Janssen has opened a new distribution centre in Belgium this week, creating a major new European hub for the firm.
The European distribution centre centralises the activities of 15 logistics centres, enabling medicines from the different European production sites to be shipped directly to a single site.
From there, the firm’s drugs are then shipped to 11 European countries and to other Johnson & Johnson subsidiaries throughout the world. Janssen has invested €49 million in the new centre, which will employ 115 people.
Tom Heyman, chief executive of Janssen Pharmaceutica, said: “The European distribution centre in La Louvière will enable us to more efficiently deliver medicines that respond to the real needs of patients. Thanks to the new structure, some of the logistical burden and administrative costs that hospitals are faced with will also disappear
“In addition, the management team of the three distribution centres in Belgium (Beerse, Courcelles and La Louvière) will be centralised. The relative proximity of these three European distribution centres makes it possible to use synergies to the maximum extent, and to exchange best practices and know how.”
The new distribution centre was built on a 70,000 m² site and the building itself has a surface area of 21,500 m². Janssen says it expects 385,000 orders to be processed each year at the centre, roughly corresponding to 160 million packs of medicine it produces.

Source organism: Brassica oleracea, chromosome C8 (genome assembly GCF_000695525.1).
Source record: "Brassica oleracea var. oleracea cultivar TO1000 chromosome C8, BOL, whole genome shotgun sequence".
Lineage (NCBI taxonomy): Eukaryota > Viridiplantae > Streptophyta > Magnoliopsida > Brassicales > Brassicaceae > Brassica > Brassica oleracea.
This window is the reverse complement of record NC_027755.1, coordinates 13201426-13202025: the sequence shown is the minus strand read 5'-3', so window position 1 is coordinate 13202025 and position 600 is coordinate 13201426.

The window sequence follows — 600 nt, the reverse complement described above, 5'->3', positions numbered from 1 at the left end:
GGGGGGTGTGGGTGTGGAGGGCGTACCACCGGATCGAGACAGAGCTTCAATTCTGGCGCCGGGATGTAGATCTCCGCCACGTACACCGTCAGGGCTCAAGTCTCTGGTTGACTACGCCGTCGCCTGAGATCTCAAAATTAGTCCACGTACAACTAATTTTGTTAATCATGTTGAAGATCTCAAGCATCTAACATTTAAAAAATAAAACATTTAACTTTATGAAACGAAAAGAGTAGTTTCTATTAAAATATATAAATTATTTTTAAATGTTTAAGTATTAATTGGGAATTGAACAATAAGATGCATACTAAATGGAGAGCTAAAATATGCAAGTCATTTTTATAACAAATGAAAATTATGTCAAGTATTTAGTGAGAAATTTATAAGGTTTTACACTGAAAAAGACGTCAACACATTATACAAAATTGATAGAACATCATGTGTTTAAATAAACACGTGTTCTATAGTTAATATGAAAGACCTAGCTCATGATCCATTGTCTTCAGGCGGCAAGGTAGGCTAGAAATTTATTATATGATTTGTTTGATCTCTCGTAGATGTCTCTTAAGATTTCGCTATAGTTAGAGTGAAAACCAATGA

The company has four sites in Belgium (Beerse I and II, Geel and Olen), which together employ nearly 4,000 people and the new investment confirms Janssen’s choice in favouring Belgium as its main distribution site in Europe.
In a statement, the firm’s management said: “We aim to continue our investments in Belgium. In recent years, Belgium has made considerable efforts to create an attractive investment climate for the pharmaceutical industry, which is, incidentally, one of the strongholds of the Belgian economy.
“We have therefore quite deliberately continued to invest in Belgium, because we are able to compensate the high payroll costs with sound scientific knowledge and a stimulating tax climate here.”